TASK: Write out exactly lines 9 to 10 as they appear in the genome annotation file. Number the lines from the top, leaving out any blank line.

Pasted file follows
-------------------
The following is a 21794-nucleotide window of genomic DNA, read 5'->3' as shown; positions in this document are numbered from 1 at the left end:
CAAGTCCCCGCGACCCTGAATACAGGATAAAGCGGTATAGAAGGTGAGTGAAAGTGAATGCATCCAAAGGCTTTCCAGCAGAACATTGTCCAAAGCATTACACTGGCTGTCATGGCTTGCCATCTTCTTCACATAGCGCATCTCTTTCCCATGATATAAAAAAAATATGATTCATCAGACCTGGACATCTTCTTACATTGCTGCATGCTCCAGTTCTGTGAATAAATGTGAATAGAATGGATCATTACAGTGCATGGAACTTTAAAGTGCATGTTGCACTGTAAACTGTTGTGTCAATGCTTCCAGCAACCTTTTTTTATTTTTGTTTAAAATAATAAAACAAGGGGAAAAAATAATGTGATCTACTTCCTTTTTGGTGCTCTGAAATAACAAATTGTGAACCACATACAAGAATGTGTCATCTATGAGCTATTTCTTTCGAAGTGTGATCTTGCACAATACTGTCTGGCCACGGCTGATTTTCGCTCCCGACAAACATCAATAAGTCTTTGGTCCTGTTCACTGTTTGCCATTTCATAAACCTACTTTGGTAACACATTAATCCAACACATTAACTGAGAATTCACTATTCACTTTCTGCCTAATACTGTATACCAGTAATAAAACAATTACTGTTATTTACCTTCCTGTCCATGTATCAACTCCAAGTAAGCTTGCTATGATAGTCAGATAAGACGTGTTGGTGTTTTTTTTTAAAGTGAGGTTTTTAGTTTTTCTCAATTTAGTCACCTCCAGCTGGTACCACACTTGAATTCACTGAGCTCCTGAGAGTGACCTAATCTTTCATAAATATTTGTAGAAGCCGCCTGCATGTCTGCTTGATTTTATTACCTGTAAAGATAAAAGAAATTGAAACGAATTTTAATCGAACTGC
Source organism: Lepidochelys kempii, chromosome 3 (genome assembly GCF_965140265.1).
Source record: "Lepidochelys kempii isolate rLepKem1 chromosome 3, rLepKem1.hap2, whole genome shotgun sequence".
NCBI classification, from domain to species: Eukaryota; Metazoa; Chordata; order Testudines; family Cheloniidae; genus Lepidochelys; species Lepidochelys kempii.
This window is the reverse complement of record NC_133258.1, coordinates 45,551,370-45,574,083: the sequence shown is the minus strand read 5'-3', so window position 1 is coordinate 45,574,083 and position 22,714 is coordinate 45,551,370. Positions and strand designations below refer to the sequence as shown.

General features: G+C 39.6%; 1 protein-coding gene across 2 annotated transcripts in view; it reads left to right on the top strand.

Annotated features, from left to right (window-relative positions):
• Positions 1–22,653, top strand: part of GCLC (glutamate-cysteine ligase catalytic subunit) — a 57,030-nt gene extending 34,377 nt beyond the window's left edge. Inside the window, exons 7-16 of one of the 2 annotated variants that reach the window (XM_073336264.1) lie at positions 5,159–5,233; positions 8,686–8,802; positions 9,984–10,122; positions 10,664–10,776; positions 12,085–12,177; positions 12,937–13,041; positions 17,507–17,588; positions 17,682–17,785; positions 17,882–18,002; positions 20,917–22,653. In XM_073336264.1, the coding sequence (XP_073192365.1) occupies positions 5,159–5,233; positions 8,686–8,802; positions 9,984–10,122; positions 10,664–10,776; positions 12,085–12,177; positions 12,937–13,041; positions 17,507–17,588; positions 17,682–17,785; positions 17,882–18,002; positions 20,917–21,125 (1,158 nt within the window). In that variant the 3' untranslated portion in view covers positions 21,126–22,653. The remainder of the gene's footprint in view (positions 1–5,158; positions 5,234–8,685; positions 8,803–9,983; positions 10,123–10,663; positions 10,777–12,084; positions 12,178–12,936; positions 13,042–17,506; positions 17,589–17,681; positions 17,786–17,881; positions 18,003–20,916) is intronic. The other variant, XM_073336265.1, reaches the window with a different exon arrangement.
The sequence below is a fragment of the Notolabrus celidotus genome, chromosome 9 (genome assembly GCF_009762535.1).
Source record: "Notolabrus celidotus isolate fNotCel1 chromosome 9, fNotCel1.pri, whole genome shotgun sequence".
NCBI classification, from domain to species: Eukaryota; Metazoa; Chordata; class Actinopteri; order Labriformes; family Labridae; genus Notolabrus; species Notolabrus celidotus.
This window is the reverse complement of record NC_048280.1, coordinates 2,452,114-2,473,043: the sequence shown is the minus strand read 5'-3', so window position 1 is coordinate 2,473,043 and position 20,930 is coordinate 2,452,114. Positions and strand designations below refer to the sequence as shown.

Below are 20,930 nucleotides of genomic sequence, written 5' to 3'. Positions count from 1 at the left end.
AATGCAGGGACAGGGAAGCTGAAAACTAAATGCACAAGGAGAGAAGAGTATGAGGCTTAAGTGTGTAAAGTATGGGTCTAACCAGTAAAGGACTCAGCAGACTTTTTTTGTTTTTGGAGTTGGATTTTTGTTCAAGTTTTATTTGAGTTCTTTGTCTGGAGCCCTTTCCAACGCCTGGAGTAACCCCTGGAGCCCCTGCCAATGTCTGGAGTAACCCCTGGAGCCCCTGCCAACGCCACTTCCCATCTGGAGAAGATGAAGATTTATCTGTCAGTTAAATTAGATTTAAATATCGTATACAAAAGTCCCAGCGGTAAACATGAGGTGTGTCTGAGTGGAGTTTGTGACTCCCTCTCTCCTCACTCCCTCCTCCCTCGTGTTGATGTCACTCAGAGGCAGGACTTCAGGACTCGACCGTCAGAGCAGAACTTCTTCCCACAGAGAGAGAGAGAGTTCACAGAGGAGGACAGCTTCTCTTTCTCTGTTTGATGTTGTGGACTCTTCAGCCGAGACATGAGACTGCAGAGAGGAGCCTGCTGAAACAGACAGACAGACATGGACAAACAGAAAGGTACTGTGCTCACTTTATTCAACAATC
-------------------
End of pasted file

• Positions 1–22,653, top strand: part of GCLC (glutamate-cysteine ligase catalytic subunit) — a 57,030-nt gene extending 34,377 nt beyond the window's left edge. Inside the window, exons 7-16 of one of the 2 annotated variants that reach the window (XM_073336264.1) lie at positions 5,159–5,233; positions 8,686–8,802; positions 9,984–10,122; positions 10,664–10,776; positions 12,085–12,177; positions 12,937–13,041; positions 17,507–17,588; positions 17,682–17,785; positions 17,882–18,002; positions 20,917–22,653. In XM_073336264.1, the coding sequence (XP_073192365.1) occupies positions 5,159–5,233; positions 8,686–8,802; positions 9,984–10,122; positions 10,664–10,776; positions 12,085–12,177; positions 12,937–13,041; positions 17,507–17,588; positions 17,682–17,785; positions 17,882–18,002; positions 20,917–21,125 (1,158 nt within the window). In that variant the 3' untranslated portion in view covers positions 21,126–22,653. The remainder of the gene's footprint in view (positions 1–5,158; positions 5,234–8,685; positions 8,803–9,983; positions 10,123–10,663; positions 10,777–12,084; positions 12,178–12,936; positions 13,042–17,506; positions 17,589–17,681; positions 17,786–17,881; positions 18,003–20,916) is intronic. The other variant, XM_073336265.1, reaches the window with a different exon arrangement.
The sequence below is a fragment of the Notolabrus celidotus genome, chromosome 9 (genome assembly GCF_009762535.1).